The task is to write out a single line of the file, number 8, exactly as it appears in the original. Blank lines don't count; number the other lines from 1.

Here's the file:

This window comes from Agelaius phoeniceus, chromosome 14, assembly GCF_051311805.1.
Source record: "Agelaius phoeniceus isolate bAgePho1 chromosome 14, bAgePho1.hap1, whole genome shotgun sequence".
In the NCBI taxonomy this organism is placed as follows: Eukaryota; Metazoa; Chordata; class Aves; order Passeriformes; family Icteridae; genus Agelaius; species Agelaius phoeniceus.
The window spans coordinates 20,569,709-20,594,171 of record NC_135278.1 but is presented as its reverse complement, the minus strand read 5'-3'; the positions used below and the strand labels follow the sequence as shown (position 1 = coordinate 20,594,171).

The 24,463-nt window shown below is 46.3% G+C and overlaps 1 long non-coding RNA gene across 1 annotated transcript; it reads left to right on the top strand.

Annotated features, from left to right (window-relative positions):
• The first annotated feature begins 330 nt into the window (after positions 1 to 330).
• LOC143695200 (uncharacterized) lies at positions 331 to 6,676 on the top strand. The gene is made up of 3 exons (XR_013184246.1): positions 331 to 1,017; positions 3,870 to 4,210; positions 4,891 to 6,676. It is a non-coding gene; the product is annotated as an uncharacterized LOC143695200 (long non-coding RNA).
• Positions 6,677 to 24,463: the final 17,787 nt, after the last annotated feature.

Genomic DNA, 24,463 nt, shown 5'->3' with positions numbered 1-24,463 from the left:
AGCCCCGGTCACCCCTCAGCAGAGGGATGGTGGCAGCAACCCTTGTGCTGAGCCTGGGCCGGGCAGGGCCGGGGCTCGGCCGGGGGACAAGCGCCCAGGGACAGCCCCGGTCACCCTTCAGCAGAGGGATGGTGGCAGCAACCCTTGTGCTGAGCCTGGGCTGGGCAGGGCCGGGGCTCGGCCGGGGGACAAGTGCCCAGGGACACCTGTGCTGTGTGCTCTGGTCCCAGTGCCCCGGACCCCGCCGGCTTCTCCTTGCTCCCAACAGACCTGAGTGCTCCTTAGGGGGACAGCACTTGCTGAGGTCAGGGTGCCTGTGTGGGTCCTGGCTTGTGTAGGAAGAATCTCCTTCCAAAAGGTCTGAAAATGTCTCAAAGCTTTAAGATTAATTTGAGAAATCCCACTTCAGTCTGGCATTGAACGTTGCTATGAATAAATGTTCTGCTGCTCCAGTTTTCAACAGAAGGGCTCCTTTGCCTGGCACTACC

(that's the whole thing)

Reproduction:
• LOC143695200 (uncharacterized) lies at positions 331 to 6,676 on the top strand. The gene is made up of 3 exons (XR_013184246.1): positions 331 to 1,017; positions 3,870 to 4,210; positions 4,891 to 6,676. It is a non-coding gene; the product is annotated as an uncharacterized LOC143695200 (long non-coding RNA).